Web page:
For those not familiar with the term “can” or “canning”, it is used for expressing a condition where a thin section surrounded by a thicker section is deformed and recognized by the pop sound emitted from the material when pushed from one direction to the other resembling the sound made by a soda can when squeezed between your fingers hence the term “can” or “canning”.

How to decide what growth factor to use?

Unfortunately, there is no set method to determine this. Experience is the best key to success. We at NMF base our judgment on our past experience and would select the low end of our prediction to start the work with, since you can always grow the part more, but you can’t shrink it.
So for example, if the part is reduced in size at the machining stage and the part is saturation shot peened at the target intensity of .008 A, because of the range being between .006 to .010a Almen intensity, and the part is found to be too small, re-applying saturation shot peening at maximum authorized intensity and not exceeding 200% coverage will most of the time significantly grow the part to an acceptable dimension.
Once the growth can be verified on the actual part, we then go back to the NC (numerical control) programming to modify the next machined component in order to adjust and incorporate the observed growth factor to match the selected target intensity. This will sometimes require two or three attempts before we can “freeze” the process and will be the most accurate prediction we can make because of the variances stated above.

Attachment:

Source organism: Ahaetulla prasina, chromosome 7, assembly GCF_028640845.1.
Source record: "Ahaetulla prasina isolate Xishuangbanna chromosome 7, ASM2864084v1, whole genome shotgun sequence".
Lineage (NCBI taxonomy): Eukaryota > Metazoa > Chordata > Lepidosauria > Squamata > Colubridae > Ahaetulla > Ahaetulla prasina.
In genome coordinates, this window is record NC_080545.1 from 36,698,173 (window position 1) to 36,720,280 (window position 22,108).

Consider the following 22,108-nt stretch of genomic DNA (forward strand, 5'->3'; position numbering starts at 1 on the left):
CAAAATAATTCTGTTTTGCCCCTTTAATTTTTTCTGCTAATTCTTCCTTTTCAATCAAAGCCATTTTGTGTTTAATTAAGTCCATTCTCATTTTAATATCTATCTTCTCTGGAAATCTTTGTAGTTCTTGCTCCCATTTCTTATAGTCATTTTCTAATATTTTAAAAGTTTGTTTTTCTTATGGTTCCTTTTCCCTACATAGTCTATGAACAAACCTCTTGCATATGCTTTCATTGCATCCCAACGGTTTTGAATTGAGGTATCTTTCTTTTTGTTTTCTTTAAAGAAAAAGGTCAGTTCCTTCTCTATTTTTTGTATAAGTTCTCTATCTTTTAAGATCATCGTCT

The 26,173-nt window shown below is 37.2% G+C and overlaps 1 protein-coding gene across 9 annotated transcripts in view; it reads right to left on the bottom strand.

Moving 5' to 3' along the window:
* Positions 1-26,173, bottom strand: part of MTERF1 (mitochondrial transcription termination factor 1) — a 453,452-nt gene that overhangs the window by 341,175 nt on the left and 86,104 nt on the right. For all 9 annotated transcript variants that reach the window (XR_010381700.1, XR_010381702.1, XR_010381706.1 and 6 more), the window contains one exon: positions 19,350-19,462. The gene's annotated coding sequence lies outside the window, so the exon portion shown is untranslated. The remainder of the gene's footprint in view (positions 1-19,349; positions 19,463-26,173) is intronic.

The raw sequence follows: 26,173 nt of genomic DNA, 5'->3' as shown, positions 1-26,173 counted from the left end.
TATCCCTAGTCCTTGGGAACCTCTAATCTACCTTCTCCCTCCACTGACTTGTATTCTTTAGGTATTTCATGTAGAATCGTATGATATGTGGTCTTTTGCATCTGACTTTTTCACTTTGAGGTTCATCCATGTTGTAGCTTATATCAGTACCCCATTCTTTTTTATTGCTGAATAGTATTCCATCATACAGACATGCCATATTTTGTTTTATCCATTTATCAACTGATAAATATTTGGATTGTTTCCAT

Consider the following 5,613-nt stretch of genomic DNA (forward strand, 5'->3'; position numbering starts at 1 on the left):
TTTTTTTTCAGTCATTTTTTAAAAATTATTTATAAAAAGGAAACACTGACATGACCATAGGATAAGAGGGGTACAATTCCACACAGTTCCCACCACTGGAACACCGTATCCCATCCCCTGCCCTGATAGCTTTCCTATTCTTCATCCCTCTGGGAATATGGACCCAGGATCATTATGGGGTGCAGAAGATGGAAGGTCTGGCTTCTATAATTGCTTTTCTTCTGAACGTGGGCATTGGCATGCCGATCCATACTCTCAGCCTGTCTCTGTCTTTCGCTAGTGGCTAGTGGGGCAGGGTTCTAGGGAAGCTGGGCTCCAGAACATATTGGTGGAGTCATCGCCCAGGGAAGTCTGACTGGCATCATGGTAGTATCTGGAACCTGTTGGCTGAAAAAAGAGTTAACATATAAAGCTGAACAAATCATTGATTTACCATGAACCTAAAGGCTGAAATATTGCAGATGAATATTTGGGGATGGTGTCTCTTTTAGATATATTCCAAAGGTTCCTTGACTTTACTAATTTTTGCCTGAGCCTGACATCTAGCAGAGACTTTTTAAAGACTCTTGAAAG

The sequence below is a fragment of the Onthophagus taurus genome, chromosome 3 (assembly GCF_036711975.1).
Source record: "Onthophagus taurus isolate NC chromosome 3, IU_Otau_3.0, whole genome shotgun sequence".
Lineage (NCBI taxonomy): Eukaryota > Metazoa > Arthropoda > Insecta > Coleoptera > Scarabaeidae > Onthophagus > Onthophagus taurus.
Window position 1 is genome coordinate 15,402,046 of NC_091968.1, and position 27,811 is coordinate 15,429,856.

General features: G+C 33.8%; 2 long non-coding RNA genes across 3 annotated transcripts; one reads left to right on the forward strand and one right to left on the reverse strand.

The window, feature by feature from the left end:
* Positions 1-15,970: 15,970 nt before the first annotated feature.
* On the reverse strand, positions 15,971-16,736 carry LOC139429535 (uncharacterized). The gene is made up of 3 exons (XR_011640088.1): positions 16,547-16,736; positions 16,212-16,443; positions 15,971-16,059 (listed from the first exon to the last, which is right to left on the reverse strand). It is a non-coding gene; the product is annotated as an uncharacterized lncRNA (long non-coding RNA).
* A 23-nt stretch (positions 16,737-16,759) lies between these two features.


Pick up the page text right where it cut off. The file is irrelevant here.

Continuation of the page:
In the end, it is futile to overly try to predict how a part will grow since no two parts are alike and so they will move and react differently. In most cases, tolerances have to be adjusted in accordance to the process capability and the physical limits of the material predictability and, in the end, mostly by common sense. In cases like wing skins and other large skins, an additional process called “trimming” may be the best option after the growth has been applied. Trimming is yet another part of the puzzle, which would need to be addressed in a subsequent article as it is in itself a wide and complex subject that deserves further attention.
All in all shot peening is a repeatable and stable process and its advantages are enormous in relationship to the performance increase to weight ratio. It is important that factors like “growth” be known, understood and controlled and that, from the first stages of production development, thus preventing costly errors that will increase the cost of building aircrafts. In the end, it is the repeatability and predictability of a process that affect all of us in the aircraft manufacturing trade, rendering this industry highly sensitive to the slightest market influence on innovation thus driving the cost and selling prices.
Design engineers are now realizing the impact of growth on part manufacturability and therefore use more and more of the manufacturer’s input at the design stage. This is not only taken into consideration for part manufacturability but to make sure the part is made using the best cost effective methods.
It is no secret that the cheaper the aircraft can be sold, the more it will sell therefore, the more we will all benefit. Growth calculation is not witchcraft, it is a meticulous process based on knowledge and experience and no one can say they fully own its knowledge. However patience and good development protocols are the keys to success to make parts the first time, the right way.




Author: Guy Levasseur

NMF Global
www.nmfglobal.com
E-mail: guy.levasseur@nmfglobal.com
Tel: +1.450 434 6114, ext 701

President
Quebec Aerospace Association (AQA)
www.aqa.ca